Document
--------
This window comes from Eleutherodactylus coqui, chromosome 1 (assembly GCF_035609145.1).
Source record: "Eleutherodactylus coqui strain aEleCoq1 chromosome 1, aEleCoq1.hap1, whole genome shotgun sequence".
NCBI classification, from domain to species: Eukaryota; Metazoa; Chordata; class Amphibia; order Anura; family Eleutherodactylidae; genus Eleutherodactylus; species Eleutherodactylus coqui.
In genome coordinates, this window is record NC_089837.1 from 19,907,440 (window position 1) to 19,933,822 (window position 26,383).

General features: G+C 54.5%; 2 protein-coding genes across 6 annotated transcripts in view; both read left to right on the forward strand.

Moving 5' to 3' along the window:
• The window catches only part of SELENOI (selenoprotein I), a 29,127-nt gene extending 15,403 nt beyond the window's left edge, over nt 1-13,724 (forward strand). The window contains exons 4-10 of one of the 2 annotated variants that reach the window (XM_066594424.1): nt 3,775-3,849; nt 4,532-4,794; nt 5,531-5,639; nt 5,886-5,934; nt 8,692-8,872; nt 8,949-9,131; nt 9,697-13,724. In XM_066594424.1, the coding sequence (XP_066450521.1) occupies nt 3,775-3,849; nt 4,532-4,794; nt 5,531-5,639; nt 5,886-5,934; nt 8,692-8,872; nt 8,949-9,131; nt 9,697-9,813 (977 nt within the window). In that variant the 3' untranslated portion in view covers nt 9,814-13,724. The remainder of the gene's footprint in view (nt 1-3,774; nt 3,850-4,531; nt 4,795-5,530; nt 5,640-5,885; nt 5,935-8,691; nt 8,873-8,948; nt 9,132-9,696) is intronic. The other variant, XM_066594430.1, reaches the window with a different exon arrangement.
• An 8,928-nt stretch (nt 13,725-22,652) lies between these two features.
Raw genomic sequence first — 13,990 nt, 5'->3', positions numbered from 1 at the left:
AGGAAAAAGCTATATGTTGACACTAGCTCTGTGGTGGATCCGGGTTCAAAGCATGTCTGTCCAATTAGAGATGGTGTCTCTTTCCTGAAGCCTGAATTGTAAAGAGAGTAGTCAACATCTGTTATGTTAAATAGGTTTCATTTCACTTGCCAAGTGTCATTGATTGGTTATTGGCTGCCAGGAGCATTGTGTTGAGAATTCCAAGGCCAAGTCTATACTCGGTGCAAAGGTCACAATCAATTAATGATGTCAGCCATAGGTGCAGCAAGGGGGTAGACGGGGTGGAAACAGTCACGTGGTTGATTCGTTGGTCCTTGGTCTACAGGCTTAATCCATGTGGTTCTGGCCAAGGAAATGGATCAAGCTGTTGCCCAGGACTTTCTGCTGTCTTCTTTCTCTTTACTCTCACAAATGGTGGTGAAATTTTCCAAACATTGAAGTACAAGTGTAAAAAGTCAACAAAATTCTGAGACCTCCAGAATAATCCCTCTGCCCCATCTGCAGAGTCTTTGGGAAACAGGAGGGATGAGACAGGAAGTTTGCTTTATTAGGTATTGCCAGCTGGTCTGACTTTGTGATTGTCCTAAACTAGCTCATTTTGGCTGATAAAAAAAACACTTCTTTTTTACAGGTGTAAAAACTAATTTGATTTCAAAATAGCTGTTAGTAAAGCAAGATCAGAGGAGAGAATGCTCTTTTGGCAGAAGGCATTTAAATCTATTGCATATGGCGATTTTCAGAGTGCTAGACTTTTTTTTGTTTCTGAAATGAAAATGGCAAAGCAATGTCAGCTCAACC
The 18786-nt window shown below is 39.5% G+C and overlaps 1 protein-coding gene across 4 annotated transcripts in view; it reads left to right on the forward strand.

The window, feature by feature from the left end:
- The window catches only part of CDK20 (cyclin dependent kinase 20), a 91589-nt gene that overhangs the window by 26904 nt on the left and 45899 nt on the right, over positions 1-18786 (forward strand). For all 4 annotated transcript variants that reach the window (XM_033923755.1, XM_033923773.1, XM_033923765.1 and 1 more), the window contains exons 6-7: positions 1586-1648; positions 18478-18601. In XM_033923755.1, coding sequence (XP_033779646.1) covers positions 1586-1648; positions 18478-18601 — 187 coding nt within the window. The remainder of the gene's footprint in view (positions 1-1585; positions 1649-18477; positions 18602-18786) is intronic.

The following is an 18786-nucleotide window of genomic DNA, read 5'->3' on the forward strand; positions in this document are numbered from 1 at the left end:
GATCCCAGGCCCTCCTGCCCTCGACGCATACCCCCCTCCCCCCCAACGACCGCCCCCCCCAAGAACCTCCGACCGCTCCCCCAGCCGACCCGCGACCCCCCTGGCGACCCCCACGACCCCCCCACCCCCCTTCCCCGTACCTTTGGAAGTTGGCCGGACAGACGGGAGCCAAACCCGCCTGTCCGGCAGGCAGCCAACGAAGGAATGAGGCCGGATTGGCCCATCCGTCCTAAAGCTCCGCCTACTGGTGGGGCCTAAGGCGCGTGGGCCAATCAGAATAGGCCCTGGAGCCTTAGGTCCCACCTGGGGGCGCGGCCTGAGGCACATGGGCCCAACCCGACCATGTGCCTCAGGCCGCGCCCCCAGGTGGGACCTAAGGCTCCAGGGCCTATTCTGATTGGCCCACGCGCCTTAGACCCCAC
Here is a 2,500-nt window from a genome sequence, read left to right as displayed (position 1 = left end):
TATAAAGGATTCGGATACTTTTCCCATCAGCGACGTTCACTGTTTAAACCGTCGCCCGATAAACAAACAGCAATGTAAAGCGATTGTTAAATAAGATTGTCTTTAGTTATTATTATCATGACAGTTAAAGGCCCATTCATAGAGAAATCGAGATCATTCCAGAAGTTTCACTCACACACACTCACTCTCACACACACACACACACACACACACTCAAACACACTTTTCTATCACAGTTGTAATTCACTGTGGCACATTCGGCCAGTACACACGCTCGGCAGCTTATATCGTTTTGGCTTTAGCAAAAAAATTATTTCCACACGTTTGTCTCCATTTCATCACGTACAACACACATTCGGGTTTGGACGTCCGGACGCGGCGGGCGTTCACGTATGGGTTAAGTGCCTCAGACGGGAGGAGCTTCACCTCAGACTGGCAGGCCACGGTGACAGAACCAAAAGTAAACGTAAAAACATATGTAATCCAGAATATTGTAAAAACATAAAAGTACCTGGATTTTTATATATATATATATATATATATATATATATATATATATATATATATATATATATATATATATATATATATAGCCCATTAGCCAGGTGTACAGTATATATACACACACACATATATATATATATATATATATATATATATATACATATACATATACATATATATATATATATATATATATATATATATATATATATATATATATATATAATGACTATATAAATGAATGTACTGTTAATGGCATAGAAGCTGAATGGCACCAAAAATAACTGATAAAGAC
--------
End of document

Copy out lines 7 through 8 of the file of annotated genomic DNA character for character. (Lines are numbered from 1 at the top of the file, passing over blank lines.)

• The window catches only part of SELENOI (selenoprotein I), a 29,127-nt gene extending 15,403 nt beyond the window's left edge, over nt 1-13,724 (forward strand). The window contains exons 4-10 of one of the 2 annotated variants that reach the window (XM_066594424.1): nt 3,775-3,849; nt 4,532-4,794; nt 5,531-5,639; nt 5,886-5,934; nt 8,692-8,872; nt 8,949-9,131; nt 9,697-13,724. In XM_066594424.1, the coding sequence (XP_066450521.1) occupies nt 3,775-3,849; nt 4,532-4,794; nt 5,531-5,639; nt 5,886-5,934; nt 8,692-8,872; nt 8,949-9,131; nt 9,697-9,813 (977 nt within the window). In that variant the 3' untranslated portion in view covers nt 9,814-13,724. The remainder of the gene's footprint in view (nt 1-3,774; nt 3,850-4,531; nt 4,795-5,530; nt 5,640-5,885; nt 5,935-8,691; nt 8,873-8,948; nt 9,132-9,696) is intronic. The other variant, XM_066594430.1, reaches the window with a different exon arrangement.
• An 8,928-nt stretch (nt 13,725-22,652) lies between these two features.